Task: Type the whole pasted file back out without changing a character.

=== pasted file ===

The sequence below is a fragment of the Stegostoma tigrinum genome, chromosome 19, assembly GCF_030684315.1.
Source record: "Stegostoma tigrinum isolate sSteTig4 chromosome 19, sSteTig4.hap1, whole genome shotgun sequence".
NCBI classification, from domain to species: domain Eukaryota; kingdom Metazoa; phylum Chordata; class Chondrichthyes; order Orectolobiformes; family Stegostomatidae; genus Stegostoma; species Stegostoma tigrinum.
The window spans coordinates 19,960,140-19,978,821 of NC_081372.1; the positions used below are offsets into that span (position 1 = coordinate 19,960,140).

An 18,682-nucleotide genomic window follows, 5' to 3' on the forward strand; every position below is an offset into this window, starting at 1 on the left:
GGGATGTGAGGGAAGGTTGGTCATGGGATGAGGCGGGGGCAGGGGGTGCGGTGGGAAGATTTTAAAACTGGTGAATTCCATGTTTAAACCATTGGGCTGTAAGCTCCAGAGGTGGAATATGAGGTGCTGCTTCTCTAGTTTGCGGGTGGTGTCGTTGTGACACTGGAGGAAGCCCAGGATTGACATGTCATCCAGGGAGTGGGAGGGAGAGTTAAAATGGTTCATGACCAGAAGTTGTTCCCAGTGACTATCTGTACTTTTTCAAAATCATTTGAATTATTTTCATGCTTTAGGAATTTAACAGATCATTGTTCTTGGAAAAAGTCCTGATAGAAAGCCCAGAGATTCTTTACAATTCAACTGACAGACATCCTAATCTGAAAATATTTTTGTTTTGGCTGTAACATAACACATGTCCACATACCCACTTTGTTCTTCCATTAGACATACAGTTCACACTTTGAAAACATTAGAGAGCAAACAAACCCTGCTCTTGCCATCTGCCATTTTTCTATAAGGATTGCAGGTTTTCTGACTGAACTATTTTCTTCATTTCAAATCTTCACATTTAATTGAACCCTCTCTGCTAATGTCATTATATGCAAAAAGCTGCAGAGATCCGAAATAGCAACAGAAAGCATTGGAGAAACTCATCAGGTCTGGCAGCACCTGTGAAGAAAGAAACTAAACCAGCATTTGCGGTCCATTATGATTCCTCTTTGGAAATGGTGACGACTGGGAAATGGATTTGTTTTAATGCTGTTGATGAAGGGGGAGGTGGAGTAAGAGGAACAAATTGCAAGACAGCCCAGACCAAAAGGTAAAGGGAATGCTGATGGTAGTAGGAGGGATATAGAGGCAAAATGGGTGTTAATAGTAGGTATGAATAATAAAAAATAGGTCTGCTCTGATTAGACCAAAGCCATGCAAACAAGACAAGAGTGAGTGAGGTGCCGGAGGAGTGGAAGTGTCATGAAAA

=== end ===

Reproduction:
The sequence below is a fragment of the Stegostoma tigrinum genome, chromosome 19, assembly GCF_030684315.1.
Source record: "Stegostoma tigrinum isolate sSteTig4 chromosome 19, sSteTig4.hap1, whole genome shotgun sequence".
NCBI classification, from domain to species: domain Eukaryota; kingdom Metazoa; phylum Chordata; class Chondrichthyes; order Orectolobiformes; family Stegostomatidae; genus Stegostoma; species Stegostoma tigrinum.
The window spans coordinates 19,960,140-19,978,821 of NC_081372.1; the positions used below are offsets into that span (position 1 = coordinate 19,960,140).

An 18,682-nucleotide genomic window follows, 5' to 3' on the forward strand; every position below is an offset into this window, starting at 1 on the left:
GGGATGTGAGGGAAGGTTGGTCATGGGATGAGGCGGGGGCAGGGGGTGCGGTGGGAAGATTTTAAAACTGGTGAATTCCATGTTTAAACCATTGGGCTGTAAGCTCCAGAGGTGGAATATGAGGTGCTGCTTCTCTAGTTTGCGGGTGGTGTCGTTGTGACACTGGAGGAAGCCCAGGATTGACATGTCATCCAGGGAGTGGGAGGGAGAGTTAAAATGGTTCATGACCAGAAGTTGTTCCCAGTGACTATCTGTACTTTTTCAAAATCATTTGAATTATTTTCATGCTTTAGGAATTTAACAGATCATTGTTCTTGGAAAAAGTCCTGATAGAAAGCCCAGAGATTCTTTACAATTCAACTGACAGACATCCTAATCTGAAAATATTTTTGTTTTGGCTGTAACATAACACATGTCCACATACCCACTTTGTTCTTCCATTAGACATACAGTTCACACTTTGAAAACATTAGAGAGCAAACAAACCCTGCTCTTGCCATCTGCCATTTTTCTATAAGGATTGCAGGTTTTCTGACTGAACTATTTTCTTCATTTCAAATCTTCACATTTAATTGAACCCTCTCTGCTAATGTCATTATATGCAAAAAGCTGCAGAGATCCGAAATAGCAACAGAAAGCATTGGAGAAACTCATCAGGTCTGGCAGCACCTGTGAAGAAAGAAACTAAACCAGCATTTGCGGTCCATTATGATTCCTCTTTGGAAATGGTGACGACTGGGAAATGGATTTGTTTTAATGCTGTTGATGAAGGGGGAGGTGGAGTAAGAGGAACAAATTGCAAGACAGCCCAGACCAAAAGGTAAAGGGAATGCTGATGGTAGTAGGAGGGATATAGAGGCAAAATGGGTGTTAATAGTAGGTATGAATAATAAAAAATAGGTCTGCTCTGATTAGACCAAAGCCATGCAAACAAGACAAGAGTGAGTGAGGTGCCGGAGGAGTGGAAGTGTCATGAAAA